Looks like that GOP war on “woke” liberals isn't going to be the rocket fuel in 2024 Republicans have been betting it would be.
A new USA Today/Ipsos poll found that a 56% majority of Americans view the term “woke” in a positive light, connoting being "informed, educated on, and aware of social injustices." Three-fourths of Democrats viewed the term that way, as did 51% of independents and more than a third of Republicans.
On the flip side, 39% of respondents, including 56% of Republicans, viewed the term more negatively as being "overly political correct" and policing others' words.
That's a pretty lackluster issue to mount a rallying cry on—Republicans just narrowly clear riling up a majority of their base with the term. Basically, anyone who isn't mainlining Fox News isn't going to be particularly persuaded to vote Republican because of their take on woke liberals.
Of course, Republicans abandoned the notion of looking beyond the primary ever since they gifted the party to Trump.
So when Florida Gov. Ron DeSantis signs into law a measure dubbed the "stop woke" bill or Donald Trump accuses President Joe Biden of engineering a "woke takeover of the U.S. Government," it might rile up the own-the-libs crowd, but it's not even close to getting Republicans to 50-plus-one at a national level.
In fact, the term “woke” easily has a better reputation nationally than DeSantis, Trump, or the Republican Party.
DeSantis’ favorable ratings in Civiqs tracking are 5 points underwater, 44%-49%.
Trump’s favorable ratings in Civiqs tracking are particularly anemic these days at 25-points underwater, 34%-59%.
And the Republican Party’s favorability in Civiqs tracking is downright laughable at 36 points underwater, 27%-63%. (Democrats, in comparison, are 17 points underwater, 38%-55%.)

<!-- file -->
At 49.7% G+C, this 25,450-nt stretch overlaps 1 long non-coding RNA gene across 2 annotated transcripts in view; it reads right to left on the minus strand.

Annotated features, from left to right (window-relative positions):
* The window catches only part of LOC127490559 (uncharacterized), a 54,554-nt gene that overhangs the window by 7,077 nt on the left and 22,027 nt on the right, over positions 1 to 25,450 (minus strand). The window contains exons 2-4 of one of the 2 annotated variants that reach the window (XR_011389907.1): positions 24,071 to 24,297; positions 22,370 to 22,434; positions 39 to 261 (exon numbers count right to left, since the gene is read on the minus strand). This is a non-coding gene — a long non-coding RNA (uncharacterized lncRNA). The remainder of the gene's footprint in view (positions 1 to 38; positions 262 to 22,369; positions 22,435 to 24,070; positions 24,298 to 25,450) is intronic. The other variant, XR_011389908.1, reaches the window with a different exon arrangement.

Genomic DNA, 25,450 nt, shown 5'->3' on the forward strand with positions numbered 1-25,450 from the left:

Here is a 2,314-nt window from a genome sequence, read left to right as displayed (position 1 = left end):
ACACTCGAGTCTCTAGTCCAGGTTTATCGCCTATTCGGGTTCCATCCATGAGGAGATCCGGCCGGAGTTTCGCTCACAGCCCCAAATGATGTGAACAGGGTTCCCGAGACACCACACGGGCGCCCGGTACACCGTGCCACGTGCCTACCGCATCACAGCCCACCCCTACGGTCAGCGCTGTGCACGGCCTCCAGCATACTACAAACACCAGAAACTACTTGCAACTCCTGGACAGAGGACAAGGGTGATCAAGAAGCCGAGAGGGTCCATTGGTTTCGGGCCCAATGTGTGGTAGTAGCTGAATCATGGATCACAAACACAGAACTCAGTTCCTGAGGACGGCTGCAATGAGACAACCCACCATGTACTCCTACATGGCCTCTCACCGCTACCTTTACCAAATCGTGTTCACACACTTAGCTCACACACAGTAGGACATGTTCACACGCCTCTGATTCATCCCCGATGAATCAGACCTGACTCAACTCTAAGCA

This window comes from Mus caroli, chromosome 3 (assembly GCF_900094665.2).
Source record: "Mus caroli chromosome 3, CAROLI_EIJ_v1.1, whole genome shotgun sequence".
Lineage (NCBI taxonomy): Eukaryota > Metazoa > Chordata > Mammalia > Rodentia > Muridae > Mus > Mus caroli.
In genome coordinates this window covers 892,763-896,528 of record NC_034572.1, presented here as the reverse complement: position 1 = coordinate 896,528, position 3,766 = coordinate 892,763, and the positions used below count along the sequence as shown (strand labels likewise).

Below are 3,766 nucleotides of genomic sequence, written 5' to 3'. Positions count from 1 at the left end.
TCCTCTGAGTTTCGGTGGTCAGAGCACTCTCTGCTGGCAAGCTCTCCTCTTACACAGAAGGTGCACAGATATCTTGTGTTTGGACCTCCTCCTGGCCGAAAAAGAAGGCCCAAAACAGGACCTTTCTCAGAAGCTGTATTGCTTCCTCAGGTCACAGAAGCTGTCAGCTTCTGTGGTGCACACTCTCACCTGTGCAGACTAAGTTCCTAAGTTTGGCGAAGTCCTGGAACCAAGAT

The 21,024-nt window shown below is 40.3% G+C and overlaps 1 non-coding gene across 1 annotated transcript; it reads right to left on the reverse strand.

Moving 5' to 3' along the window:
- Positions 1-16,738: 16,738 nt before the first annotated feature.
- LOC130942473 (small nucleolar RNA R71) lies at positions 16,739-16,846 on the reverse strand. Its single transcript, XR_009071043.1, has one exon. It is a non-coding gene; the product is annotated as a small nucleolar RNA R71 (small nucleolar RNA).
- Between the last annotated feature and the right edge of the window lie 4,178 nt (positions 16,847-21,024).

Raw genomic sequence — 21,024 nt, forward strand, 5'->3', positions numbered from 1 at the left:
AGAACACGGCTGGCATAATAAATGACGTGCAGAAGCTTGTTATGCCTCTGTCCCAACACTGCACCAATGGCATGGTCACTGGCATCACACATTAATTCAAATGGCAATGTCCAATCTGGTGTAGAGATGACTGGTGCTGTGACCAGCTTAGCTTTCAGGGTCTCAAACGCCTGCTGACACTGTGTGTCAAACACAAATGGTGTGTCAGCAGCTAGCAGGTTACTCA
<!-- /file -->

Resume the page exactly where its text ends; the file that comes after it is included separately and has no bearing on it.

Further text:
Sure, favorable ratings of Republican politicians and the GOP are a particularly low bar, but “woke” is pretty much running away with this popularity contest.
Progressives have had tremendous success passing all sorts of reforms at the ballot box in recent years, including measures that have expanded Medicaid, increased the minimum wage, and created independent redistricting commissions. How have Republicans responded?
By making it harder to qualify measures for the ballot. Daily Kos Elections' own Stephen Wolf joins us on this week's episode of The Downballot for a deep dive on the GOP's war on ballot initiatives, which includes burdensome signature requirements that disproportionately impact liberals; ramping up the threshold for passage for citizen-backed measures but not those referred by legislatures; and simply repealing voter-passed laws Republicans don't like. But Republican power is not unfettered, and Stephen explains how progressives can fight back by defeating efforts to curtail ballot measures—many of which voters themselves would first have to approve.